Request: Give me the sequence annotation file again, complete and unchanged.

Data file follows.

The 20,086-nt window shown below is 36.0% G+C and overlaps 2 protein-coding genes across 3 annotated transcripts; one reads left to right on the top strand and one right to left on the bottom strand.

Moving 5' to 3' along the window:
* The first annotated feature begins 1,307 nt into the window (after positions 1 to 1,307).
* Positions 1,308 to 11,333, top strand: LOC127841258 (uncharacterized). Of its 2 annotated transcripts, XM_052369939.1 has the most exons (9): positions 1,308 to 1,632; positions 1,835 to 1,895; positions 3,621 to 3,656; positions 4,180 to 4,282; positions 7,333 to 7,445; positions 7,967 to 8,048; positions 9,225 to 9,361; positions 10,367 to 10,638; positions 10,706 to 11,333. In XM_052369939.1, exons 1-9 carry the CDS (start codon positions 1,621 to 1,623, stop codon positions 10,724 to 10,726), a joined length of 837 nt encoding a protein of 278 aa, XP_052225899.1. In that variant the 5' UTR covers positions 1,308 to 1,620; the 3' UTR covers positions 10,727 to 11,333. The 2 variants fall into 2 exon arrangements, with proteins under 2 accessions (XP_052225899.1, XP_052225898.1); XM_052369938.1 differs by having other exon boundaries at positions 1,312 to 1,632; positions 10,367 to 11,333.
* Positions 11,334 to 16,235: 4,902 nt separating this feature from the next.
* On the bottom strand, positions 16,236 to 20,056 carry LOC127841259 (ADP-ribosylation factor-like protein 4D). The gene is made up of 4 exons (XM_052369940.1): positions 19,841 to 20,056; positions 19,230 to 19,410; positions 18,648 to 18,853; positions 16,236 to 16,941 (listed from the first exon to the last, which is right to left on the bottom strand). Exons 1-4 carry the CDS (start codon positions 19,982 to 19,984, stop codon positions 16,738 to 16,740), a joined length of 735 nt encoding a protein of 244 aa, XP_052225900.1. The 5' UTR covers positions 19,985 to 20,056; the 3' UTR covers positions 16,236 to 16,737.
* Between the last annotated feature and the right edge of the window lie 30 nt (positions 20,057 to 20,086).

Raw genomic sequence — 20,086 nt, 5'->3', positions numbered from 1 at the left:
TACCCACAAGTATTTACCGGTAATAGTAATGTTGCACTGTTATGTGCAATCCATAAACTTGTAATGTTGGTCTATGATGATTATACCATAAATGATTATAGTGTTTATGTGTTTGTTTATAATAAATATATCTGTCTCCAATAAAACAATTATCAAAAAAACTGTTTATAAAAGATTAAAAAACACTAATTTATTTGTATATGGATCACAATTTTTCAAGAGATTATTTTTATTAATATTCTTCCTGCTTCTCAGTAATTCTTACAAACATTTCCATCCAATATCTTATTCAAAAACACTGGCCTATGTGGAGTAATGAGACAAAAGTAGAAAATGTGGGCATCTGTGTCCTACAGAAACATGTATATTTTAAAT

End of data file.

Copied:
The 20,086-nt window shown below is 36.0% G+C and overlaps 2 protein-coding genes across 3 annotated transcripts; one reads left to right on the top strand and one right to left on the bottom strand.

Moving 5' to 3' along the window:
* The first annotated feature begins 1,307 nt into the window (after positions 1 to 1,307).
* Positions 1,308 to 11,333, top strand: LOC127841258 (uncharacterized). Of its 2 annotated transcripts, XM_052369939.1 has the most exons (9): positions 1,308 to 1,632; positions 1,835 to 1,895; positions 3,621 to 3,656; positions 4,180 to 4,282; positions 7,333 to 7,445; positions 7,967 to 8,048; positions 9,225 to 9,361; positions 10,367 to 10,638; positions 10,706 to 11,333. In XM_052369939.1, exons 1-9 carry the CDS (start codon positions 1,621 to 1,623, stop codon positions 10,724 to 10,726), a joined length of 837 nt encoding a protein of 278 aa, XP_052225899.1. In that variant the 5' UTR covers positions 1,308 to 1,620; the 3' UTR covers positions 10,727 to 11,333. The 2 variants fall into 2 exon arrangements, with proteins under 2 accessions (XP_052225899.1, XP_052225898.1); XM_052369938.1 differs by having other exon boundaries at positions 1,312 to 1,632; positions 10,367 to 11,333.
* Positions 11,334 to 16,235: 4,902 nt separating this feature from the next.
* On the bottom strand, positions 16,236 to 20,056 carry LOC127841259 (ADP-ribosylation factor-like protein 4D). The gene is made up of 4 exons (XM_052369940.1): positions 19,841 to 20,056; positions 19,230 to 19,410; positions 18,648 to 18,853; positions 16,236 to 16,941 (listed from the first exon to the last, which is right to left on the bottom strand). Exons 1-4 carry the CDS (start codon positions 19,982 to 19,984, stop codon positions 16,738 to 16,740), a joined length of 735 nt encoding a protein of 244 aa, XP_052225900.1. The 5' UTR covers positions 19,985 to 20,056; the 3' UTR covers positions 16,236 to 16,737.
* Between the last annotated feature and the right edge of the window lie 30 nt (positions 20,057 to 20,086).

Raw genomic sequence — 20,086 nt, 5'->3', positions numbered from 1 at the left:
TACCCACAAGTATTTACCGGTAATAGTAATGTTGCACTGTTATGTGCAATCCATAAACTTGTAATGTTGGTCTATGATGATTATACCATAAATGATTATAGTGTTTATGTGTTTGTTTATAATAAATATATCTGTCTCCAATAAAACAATTATCAAAAAAACTGTTTATAAAAGATTAAAAAACACTAATTTATTTGTATATGGATCACAATTTTTCAAGAGATTATTTTTATTAATATTCTTCCTGCTTCTCAGTAATTCTTACAAACATTTCCATCCAATATCTTATTCAAAAACACTGGCCTATGTGGAGTAATGAGACAAAAGTAGAAAATGTGGGCATCTGTGTCCTACAGAAACATGTATATTTTAAAT